07/06/2010 05:08 pm ET Updated Dec 06, 2017

Reviewed: I Am a Tree , The Lillian Theater at The Elephant Stages


I Am a Tree, written and performed by Dulcy Rogers, directed by Bob Koherr for the Lillian Theater at the Elephant Stages, tells a story of Claire, a 30-something woman who embarks on an odyssey to visit three elderly aunts. A letter from her now-institutionalized mother apprised her of their existence. This woman has just discovered that she's pregnant and she wonders whether her mother's madness is congenital or situational. The former, she thinks, would affect her decision to have the child. By the end of this exquisitely wrought Don Quixote tale, she realizes, with the help of this trio of eccentric relatives, that it's not a matter of whether she or her child-to-be will inherit her mother's affliction, it's the fact that the matter was unforeseen and thus reminds her, and us, that, with an uncertain future, one must process imperfect information, make educated guesses, and stride forth, confident and replete in the present moment.

It's billed as an unstable comedy, but that's too modest a description. It may be endearingly humorous because the aunts are so eccentric and Claire is so timidly adorable, a cross between Woody Allen and Shirley Temple. The scenes with the sisters are funny because the sisters are so outlandish. Her first encounter with each sister mixes apprehension with curiosity. But the scenes that stand out are the ones where the humor is mixed with fear and longing. Early on, her father reads the morning paper like the Great Sphinx of Gaza, while she, the chatty little girl tourist, tries to get the Sphinx to talk.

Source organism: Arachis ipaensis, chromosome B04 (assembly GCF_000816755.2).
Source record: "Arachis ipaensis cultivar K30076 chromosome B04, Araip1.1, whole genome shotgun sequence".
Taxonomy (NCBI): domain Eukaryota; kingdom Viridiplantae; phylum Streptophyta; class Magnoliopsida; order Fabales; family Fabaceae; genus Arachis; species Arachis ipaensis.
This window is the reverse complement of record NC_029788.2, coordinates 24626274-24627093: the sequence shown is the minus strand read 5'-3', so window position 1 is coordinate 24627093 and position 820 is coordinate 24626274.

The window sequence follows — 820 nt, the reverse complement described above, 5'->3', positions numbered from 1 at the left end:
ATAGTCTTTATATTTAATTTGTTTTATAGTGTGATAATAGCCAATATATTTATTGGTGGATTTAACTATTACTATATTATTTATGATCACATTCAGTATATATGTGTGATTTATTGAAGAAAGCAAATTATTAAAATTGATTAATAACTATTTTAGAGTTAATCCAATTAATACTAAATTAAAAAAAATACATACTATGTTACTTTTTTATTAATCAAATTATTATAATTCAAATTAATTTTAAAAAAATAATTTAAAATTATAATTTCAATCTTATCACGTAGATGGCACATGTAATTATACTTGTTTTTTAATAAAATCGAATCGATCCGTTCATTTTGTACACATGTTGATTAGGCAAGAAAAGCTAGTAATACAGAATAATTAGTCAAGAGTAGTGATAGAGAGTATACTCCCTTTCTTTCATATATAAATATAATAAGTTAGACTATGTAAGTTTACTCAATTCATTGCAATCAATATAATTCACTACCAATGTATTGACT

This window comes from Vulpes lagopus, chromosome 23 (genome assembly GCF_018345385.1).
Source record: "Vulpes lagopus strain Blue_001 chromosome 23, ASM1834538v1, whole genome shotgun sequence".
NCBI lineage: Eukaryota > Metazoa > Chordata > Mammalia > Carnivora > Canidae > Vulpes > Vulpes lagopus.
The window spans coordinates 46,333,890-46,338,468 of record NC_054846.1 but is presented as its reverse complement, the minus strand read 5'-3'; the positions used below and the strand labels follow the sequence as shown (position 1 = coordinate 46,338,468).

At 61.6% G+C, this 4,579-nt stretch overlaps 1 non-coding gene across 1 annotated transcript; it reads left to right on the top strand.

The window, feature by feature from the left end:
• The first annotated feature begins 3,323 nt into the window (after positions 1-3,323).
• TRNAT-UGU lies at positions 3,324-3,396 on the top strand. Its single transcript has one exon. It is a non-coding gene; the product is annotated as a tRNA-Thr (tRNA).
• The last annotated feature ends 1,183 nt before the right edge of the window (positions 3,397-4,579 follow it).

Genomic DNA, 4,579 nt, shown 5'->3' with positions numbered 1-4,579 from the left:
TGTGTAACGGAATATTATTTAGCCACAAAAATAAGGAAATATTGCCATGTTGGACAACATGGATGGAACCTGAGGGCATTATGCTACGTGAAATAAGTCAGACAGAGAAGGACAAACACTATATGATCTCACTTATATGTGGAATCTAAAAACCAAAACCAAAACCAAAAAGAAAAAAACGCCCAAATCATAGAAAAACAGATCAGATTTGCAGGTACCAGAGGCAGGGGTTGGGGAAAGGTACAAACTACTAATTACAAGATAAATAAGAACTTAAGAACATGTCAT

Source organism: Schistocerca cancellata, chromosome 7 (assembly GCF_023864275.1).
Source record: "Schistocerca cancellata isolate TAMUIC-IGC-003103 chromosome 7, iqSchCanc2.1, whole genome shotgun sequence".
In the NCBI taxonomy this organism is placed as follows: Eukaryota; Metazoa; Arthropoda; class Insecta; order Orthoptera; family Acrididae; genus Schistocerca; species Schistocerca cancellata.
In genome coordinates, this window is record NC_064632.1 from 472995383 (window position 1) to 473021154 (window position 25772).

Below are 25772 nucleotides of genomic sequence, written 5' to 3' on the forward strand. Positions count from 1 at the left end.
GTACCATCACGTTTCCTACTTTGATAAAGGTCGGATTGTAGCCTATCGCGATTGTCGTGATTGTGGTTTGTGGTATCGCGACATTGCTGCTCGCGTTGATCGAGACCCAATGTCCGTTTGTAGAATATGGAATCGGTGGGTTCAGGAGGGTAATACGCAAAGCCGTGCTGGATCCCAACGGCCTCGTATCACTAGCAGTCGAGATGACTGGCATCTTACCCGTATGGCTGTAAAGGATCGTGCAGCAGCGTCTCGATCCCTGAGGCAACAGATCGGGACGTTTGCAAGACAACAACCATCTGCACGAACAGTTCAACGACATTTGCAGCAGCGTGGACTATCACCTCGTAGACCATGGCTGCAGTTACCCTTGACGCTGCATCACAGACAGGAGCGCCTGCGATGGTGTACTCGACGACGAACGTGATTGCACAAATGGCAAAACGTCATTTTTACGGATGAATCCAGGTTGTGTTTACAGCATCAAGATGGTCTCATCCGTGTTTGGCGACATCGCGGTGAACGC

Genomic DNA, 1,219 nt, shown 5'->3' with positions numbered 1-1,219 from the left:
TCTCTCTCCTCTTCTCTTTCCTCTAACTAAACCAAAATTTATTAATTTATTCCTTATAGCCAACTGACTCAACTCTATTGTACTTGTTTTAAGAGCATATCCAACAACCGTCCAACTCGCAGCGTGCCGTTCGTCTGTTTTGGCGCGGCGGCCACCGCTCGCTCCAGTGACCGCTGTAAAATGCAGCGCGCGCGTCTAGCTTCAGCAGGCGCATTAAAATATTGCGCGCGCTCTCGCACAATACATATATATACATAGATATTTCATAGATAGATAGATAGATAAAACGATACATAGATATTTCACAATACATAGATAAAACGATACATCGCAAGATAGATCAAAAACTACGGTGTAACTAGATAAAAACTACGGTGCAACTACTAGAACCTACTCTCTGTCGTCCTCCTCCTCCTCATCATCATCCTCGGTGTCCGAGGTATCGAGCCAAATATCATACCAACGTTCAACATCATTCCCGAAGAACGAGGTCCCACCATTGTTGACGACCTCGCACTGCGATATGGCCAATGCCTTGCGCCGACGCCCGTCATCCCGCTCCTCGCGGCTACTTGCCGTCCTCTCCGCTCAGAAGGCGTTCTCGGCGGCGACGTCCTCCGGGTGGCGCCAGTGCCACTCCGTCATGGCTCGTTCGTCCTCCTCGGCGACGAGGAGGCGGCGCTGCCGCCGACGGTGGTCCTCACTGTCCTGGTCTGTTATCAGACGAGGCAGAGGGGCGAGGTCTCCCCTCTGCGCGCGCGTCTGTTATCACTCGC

Really, though, it's a revelatory tale of how our identities are constructed from the many branches of the family tree. To listen to and watch how the three aunts variously describe their beloved sister is to understand that each narrative actually describes a portion of Claire's personality. We may suspect as much intellectually but it's hammered home by the charismatic performance of Ms. Rogers.

It doesn't feel like a one-woman show. Filling the stage physically, emotionally and, especially, verbally, Ms. Rogers seamlessly melds four characters, five including herself. The timing of her dialogues is miraculous; it feels contrapuntal, each Claire-utterance immediately rejoined by the personality of the character to whom she speaks. Back and forth she acquires data, insight, and perspective. You don't realize the extent to which she's filled the room with her one-woman choir of voices from the past until the end, when she talks to her mother, shrouded in mute darkness, and her mother doesn't talk back.

With painstaking craft and breathless execution, Ms. Rogers chiseled each posture, tone of voice, gesture, movement, and facial expression into a character that was credible and distinct. You could meet the three sisters on the street and you'd say, Oh yeah, that's Aurelia, empress of the Grand Gesture, that's chatterbox Lillian, that's judgmental Lou Ann. You'd see the father and go, he doesn't talk much but damn, isn't he smart? And then you'd see Claire and you'd realize, as we did that night, that she was operatic, she did carry on when the mood struck her, and she did seem a little wary about things. It makes sense doing this as a one-woman show: all these people, they are her family, in no little part, they are her. They share DNA, histories, and experiences. In the course of this enchanted evening, we discover, at the same time that Claire does, how she's accumulated and assimilated all these traits and quirks to become the woman she is.

Performances are 8pm, Thursday - Saturday. The show runs until July 17. Tickets are $20. The Theatre is located at 6322 Santa Monica Boulevard, Los Angeles. For more information, call (323) 960-7711 or visit